The male is the most conspicuous of the two sexes, as it patrols the breeding grounds, investigating any brown object in the hope of finding a less-conspicuous virgin female in the vegetation. Even while mating the pair may remain active, flying between shrubs and even nectaring.
The female takes great care when choosing a site in which to lay her batch of eggs. Favoured sites are sheltered and warm, and where relatively-young foodplant grows vigorously with plenty of bare ground around.
Adults feed primarily on Bird's-foot Trefoil (Lotus corniculatus), Dandelion (Taraxacum agg.), Hawkweeds (Hieracium/Hypochoeris) and Thrift (Armeria spp.).
The yellow eggs are laid in large and untidy batches of between 50 and 200 on the underside of a leaf of the foodplant. This stage lasts between 2 and 3 weeks.
After hatching, the gregarious larvae spin a silk web over the foodplant in which they live and feed, and on which they bask. After the 4th moult, the larvae build a tent in which to hibernate, usually formed low down in vegetation. They emerge in the spring and only feed during periods of sun; in dull weather they remain motionless.
The larvae are unmistakable, their black bodies contrasting sharply with their dark red heads. They can also be extremely conspicuous when basking or feeding together - forming a black mass against their background. As for several other species, the larvae will instantly roll into a ball when disturbed, dropping deep into the undergrowth. Mature larvae leave the communal web and disperse to find fresh foodplant on which to feed. They are voracious feeders and a group can quickly decimate an entire plant. As a result, starvation of the larvae can be a real threat to this species. There are 6 moults in total.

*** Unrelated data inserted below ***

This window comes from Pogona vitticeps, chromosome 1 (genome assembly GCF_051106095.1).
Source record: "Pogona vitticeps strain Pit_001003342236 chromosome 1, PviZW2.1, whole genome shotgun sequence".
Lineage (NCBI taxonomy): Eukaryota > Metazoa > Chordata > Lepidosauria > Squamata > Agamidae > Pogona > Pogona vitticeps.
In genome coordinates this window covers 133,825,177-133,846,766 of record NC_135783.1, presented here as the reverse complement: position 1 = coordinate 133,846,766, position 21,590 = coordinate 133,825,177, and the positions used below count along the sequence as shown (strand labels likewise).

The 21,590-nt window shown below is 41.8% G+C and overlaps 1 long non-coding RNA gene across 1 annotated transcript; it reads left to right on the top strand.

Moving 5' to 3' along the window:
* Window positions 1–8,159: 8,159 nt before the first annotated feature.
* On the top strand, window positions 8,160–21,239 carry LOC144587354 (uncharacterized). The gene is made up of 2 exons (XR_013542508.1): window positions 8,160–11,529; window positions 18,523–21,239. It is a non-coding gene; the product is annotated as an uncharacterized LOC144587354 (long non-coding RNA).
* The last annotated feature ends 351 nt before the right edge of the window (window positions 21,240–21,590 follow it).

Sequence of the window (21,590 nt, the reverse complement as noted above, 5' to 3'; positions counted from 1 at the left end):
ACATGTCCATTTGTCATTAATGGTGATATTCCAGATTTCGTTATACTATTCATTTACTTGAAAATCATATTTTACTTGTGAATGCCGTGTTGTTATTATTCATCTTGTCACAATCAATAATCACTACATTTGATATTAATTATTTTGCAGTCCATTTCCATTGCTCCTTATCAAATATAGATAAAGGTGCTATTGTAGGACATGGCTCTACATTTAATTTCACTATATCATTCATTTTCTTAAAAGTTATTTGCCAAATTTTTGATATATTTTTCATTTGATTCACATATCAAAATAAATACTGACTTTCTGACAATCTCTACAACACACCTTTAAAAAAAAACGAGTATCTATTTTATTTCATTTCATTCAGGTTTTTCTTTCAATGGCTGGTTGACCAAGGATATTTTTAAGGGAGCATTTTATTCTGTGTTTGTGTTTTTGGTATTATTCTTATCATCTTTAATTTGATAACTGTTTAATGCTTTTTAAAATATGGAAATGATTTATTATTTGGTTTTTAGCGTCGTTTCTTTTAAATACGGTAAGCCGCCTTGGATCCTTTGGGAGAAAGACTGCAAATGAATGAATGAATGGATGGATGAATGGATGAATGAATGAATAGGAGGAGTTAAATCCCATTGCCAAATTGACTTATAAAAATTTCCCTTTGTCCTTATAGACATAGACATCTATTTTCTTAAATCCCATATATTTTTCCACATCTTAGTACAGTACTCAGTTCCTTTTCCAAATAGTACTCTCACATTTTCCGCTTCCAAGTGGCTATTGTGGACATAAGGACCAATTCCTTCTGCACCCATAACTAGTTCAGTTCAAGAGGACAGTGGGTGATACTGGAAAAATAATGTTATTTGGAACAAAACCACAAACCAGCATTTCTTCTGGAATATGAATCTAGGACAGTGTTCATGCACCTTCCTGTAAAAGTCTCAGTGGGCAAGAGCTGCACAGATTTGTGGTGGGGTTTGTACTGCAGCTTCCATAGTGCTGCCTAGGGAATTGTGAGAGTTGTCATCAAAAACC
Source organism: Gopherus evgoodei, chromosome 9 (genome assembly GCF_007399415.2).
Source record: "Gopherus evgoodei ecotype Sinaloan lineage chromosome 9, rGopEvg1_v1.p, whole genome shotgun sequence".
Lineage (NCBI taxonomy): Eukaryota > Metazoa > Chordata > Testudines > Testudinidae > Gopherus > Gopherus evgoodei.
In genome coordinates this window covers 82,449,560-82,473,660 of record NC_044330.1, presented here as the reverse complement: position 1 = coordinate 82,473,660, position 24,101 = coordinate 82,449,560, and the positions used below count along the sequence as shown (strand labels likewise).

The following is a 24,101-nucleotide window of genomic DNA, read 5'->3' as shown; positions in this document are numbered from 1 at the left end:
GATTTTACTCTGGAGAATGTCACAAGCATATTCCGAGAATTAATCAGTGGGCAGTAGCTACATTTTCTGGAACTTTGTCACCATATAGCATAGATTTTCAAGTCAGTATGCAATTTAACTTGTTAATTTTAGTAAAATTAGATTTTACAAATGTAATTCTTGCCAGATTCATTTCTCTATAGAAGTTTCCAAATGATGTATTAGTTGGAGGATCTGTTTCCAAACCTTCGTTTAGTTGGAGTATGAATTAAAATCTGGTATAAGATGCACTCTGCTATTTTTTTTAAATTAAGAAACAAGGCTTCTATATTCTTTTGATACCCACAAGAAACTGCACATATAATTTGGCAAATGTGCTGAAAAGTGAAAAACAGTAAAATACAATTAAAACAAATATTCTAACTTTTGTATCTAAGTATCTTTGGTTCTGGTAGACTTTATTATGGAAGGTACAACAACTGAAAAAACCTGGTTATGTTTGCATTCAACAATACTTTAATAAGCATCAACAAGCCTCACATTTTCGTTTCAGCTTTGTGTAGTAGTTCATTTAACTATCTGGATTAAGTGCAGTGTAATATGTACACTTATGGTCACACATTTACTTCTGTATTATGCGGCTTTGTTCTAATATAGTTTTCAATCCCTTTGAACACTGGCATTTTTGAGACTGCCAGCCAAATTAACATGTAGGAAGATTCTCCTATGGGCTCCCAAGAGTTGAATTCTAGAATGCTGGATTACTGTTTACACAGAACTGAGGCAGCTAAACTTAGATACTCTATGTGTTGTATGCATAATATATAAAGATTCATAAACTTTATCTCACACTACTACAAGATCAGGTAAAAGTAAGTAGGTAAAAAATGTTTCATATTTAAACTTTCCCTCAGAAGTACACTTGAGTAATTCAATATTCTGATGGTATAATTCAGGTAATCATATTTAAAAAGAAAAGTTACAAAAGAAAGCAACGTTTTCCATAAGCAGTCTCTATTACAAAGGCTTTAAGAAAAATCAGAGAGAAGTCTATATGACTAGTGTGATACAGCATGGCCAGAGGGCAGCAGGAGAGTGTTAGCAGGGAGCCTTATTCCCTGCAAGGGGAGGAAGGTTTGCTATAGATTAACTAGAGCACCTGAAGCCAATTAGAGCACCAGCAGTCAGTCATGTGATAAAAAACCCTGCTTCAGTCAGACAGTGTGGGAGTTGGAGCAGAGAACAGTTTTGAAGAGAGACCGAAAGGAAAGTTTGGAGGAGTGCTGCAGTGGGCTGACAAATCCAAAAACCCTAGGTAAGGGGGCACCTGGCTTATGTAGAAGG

The primary larval foodplant is Ribwort Plantain (Plantago lanceolata).
The pupa is shiny and dark brown, with a series of orange spots running down its back. It is formed head down, attached by the cremaster, in a loose shelter formed deep in vegetation or in a rock crevice, where several pupa may be found together. This stage lasts around 3 weeks.
Description to be completed.
The Glanville Fritillary and Heath Fritillary are easily distinguished in the British Isles since the Glanville Fritillary is generally only found on the Isle of Wight, with a small colony on the mainland, where Heath Fritillary do not occur. Where these two species do occur together on the continent, they are most easily distinguished from their undersides. The Glanville Fritillary has several spots on the underside that are not present in the Heath Fritillary.
Glanville Fritillary (left) and Heath Fritillary (right)
The spotting is also a distinguishing feature when looking at the upperside, where the Glanville Fritillary has spots on the upperside of the hindwing that are absent in the Heath Fritillary.
Glanville Fritillary (left) and Heath Fritillary (right)
The following links provide additional information on this butterfly.
The species description provided here references the following publications:
|Fabricius (1807)|| Fabricius, J.C. (1807) Magazin für Insektenkunde, herausgegeben von Karl Illiger.|
|Linnaeus (1758)|| Linnaeus, C. (1758) Systema Naturae. Edition 10.|
|Swainson (1827)|| Swainson, W. (1827) A Sketch of the Natural Affinities of the Lepidoptera Diurna of Latreille. The Philosophical magazine : or Annals of chemistry, mathematics, astronomy, natural history and general science.|